Twitter supports social information-sharing through 140-character “tweets” or messages, which can be shared easily among users across a wide range of platforms and devices. In 2012, the service had about 37 million unique visitors [9]. For small businesses, the company provides similar suggestions to those offered by Facebook, with the exception of the promotion of applications. Twitter’s suggestions also emphasize the opportunity to: 1) demonstrate competence by linking to broader ideas in the field and 2) leverage the ability to share content (such as amplifying positive feedback by retweeting and replying publicly to positive tweets or sharing videos or other content that can be shared easily). The company suggests that businesses start by “tweeting” on a daily basis and adjusting as needed [39]. A recent study found that organizational activity (frequency of posting) was positively linked to consumer engagement and information-sharing. The authors noted that most retweets occur with 1.5 to 4 hours of the original, which hints at the lifecycle of a tweet [40].

YouTube is a video-sharing service that allows users to upload, view, and share videos via the Internet. Potential benefits for companies include the opportunity to engage emotionally with clients and customers through video. Companies can promote their videos internally and also can purchase advertising services to promote videos to viewers [41].

Web presence assessment

As the first step in data collection, coders looked for a web presence for each CBO and then searched for Facebook, Twitter, and You Tube accounts. To gauge the appropriateness of our selection of channels, coders tracked links to other social media sites (e.g., Flickr, LinkedIn, and Google+) from the organization’s homepage.

Content analysis methods - overview

Content analysis is an analytical technique that relies on the scientific method to quantitatively summarize messages [42]. The main concepts investigated in this project were: 1) the types of content shared by CBOs on key social media channels, 2) the use of interactive features of the social media sites, and 3) the response to content by audience members. We utilized human coding for this study.

Units of data collection

For Facebook, the unit is each post generated by the organization. A “post” on Facebook was defined as an update of the channel with any of the following Facebook-specific avenues for sharing content: status updates, links, events, discussions, photos, notes, or videos. Items automatically added by Facebook summarizing the organization’s activity were not included. For Twitter, the unit of data collection is each tweet generated by the organization, whether original content or a rebroadcasting of content from another account. For YouTube, the unit is a single video posted by the organization.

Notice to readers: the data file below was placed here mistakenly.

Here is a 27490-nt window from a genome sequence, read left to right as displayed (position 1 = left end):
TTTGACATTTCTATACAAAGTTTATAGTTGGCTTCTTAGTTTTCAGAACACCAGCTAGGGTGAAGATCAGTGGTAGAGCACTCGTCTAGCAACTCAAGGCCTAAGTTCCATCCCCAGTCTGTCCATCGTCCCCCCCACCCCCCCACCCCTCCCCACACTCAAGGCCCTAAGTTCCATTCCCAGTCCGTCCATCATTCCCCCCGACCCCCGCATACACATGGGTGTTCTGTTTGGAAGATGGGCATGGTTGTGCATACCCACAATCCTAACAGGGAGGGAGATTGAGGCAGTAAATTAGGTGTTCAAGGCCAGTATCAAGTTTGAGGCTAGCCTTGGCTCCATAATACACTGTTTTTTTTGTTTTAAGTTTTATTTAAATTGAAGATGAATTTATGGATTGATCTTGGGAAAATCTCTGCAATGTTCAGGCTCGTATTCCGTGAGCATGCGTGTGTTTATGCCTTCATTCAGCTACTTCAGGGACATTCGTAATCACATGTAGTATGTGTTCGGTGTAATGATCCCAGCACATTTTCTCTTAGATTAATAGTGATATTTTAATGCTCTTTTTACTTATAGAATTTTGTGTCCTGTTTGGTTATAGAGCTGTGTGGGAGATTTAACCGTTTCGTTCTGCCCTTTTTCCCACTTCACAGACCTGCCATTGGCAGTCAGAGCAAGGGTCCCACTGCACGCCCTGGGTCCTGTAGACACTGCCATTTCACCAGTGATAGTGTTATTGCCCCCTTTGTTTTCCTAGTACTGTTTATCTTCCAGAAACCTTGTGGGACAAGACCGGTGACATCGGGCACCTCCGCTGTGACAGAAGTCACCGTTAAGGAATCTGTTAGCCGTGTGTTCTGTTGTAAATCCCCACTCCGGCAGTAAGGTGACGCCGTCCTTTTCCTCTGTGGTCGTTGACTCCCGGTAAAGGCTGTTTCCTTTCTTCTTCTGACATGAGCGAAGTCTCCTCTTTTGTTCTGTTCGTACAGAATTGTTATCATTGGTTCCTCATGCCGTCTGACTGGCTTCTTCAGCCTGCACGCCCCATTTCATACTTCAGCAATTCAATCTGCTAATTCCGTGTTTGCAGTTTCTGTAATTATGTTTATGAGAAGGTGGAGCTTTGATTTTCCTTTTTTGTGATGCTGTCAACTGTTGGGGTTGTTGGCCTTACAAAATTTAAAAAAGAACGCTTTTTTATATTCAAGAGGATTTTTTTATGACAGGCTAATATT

Codebook and coding form

A 27-page codebook was developed to define the following measured variables for each unit of data collection. The coding scheme was developed based on the literature and an environmental scan of the Facebook and Twitter accounts of 50 local, regional, and national non-profits engaged in health promotion. We used an iterative process of pilot-testing and refining the codebook. We then trained the two coders on the codebook and conducted an inter-coder reliability test on approximately 20% of the content in the study. For all variables with inter-coder reliability below the accepted threshold (0.70) [43], we resolved all points of disagreement through consensus coding. Resource limitations for the pilot study prevented additional tests.

Each unit linked to the source organization and date of posting. Then, each unit was coded for presence or absence of content in a series of categories, presented in Table 2. Thus, a single post, tweet, or video could be coded as having multiple categories of content (e.g. a post could contain content related to organization promotion and cross-promotion).
Table 2

Classification scheme for Facebook, Twitter, and YouTube content

Category of content

Definition

Fundraising

Content that serves as a solicitation, e.g. advertising merchandise, soliciting donations, or selling tickets to a fundraising event.

Health education/news

Educational information or news articles on a range of health topics, e.g. health tips, policy decisions that relate to health, and scientific findings.